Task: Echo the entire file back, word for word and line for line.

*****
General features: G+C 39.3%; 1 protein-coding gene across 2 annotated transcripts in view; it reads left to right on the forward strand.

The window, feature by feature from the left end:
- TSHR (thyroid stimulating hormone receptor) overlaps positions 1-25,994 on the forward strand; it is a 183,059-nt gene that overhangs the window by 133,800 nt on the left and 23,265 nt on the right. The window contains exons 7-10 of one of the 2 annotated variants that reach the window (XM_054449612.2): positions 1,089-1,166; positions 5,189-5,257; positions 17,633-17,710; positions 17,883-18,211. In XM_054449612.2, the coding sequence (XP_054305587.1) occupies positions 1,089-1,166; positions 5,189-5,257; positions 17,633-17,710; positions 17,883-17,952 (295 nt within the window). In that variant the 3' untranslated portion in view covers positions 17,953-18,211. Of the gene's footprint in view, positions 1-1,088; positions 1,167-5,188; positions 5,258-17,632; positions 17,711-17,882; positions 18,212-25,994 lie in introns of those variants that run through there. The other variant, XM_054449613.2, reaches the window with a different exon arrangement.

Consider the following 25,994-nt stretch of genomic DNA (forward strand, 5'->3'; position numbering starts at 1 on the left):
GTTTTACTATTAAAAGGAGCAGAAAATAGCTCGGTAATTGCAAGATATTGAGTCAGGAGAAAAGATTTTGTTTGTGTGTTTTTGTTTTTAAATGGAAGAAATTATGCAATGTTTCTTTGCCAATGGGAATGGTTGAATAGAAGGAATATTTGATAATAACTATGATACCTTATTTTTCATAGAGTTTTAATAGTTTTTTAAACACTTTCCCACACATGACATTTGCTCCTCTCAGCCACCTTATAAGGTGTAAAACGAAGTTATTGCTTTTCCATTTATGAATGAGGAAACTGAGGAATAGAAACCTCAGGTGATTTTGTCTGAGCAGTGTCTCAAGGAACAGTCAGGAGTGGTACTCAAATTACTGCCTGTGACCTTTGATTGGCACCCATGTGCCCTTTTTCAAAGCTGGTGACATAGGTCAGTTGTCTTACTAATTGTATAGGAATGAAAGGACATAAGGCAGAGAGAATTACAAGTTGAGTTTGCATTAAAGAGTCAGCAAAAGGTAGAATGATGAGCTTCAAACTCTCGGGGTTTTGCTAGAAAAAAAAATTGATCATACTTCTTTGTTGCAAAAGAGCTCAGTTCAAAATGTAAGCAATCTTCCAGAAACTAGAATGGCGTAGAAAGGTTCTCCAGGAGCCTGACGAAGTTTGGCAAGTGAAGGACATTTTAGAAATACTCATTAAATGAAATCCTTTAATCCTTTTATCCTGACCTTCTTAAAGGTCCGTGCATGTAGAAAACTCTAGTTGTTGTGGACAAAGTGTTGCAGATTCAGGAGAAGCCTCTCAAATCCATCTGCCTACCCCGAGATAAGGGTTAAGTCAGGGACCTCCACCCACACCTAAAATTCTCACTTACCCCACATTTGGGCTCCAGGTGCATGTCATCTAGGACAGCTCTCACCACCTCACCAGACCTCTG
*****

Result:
General features: G+C 39.3%; 1 protein-coding gene across 2 annotated transcripts in view; it reads left to right on the forward strand.

The window, feature by feature from the left end:
- TSHR (thyroid stimulating hormone receptor) overlaps positions 1-25,994 on the forward strand; it is a 183,059-nt gene that overhangs the window by 133,800 nt on the left and 23,265 nt on the right. The window contains exons 7-10 of one of the 2 annotated variants that reach the window (XM_054449612.2): positions 1,089-1,166; positions 5,189-5,257; positions 17,633-17,710; positions 17,883-18,211. In XM_054449612.2, the coding sequence (XP_054305587.1) occupies positions 1,089-1,166; positions 5,189-5,257; positions 17,633-17,710; positions 17,883-17,952 (295 nt within the window). In that variant the 3' untranslated portion in view covers positions 17,953-18,211. Of the gene's footprint in view, positions 1-1,088; positions 1,167-5,188; positions 5,258-17,632; positions 17,711-17,882; positions 18,212-25,994 lie in introns of those variants that run through there. The other variant, XM_054449613.2, reaches the window with a different exon arrangement.

Consider the following 25,994-nt stretch of genomic DNA (forward strand, 5'->3'; position numbering starts at 1 on the left):
GTTTTACTATTAAAAGGAGCAGAAAATAGCTCGGTAATTGCAAGATATTGAGTCAGGAGAAAAGATTTTGTTTGTGTGTTTTTGTTTTTAAATGGAAGAAATTATGCAATGTTTCTTTGCCAATGGGAATGGTTGAATAGAAGGAATATTTGATAATAACTATGATACCTTATTTTTCATAGAGTTTTAATAGTTTTTTAAACACTTTCCCACACATGACATTTGCTCCTCTCAGCCACCTTATAAGGTGTAAAACGAAGTTATTGCTTTTCCATTTATGAATGAGGAAACTGAGGAATAGAAACCTCAGGTGATTTTGTCTGAGCAGTGTCTCAAGGAACAGTCAGGAGTGGTACTCAAATTACTGCCTGTGACCTTTGATTGGCACCCATGTGCCCTTTTTCAAAGCTGGTGACATAGGTCAGTTGTCTTACTAATTGTATAGGAATGAAAGGACATAAGGCAGAGAGAATTACAAGTTGAGTTTGCATTAAAGAGTCAGCAAAAGGTAGAATGATGAGCTTCAAACTCTCGGGGTTTTGCTAGAAAAAAAAATTGATCATACTTCTTTGTTGCAAAAGAGCTCAGTTCAAAATGTAAGCAATCTTCCAGAAACTAGAATGGCGTAGAAAGGTTCTCCAGGAGCCTGACGAAGTTTGGCAAGTGAAGGACATTTTAGAAATACTCATTAAATGAAATCCTTTAATCCTTTTATCCTGACCTTCTTAAAGGTCCGTGCATGTAGAAAACTCTAGTTGTTGTGGACAAAGTGTTGCAGATTCAGGAGAAGCCTCTCAAATCCATCTGCCTACCCCGAGATAAGGGTTAAGTCAGGGACCTCCACCCACACCTAAAATTCTCACTTACCCCACATTTGGGCTCCAGGTGCATGTCATCTAGGACAGCTCTCACCACCTCACCAGACCTCTG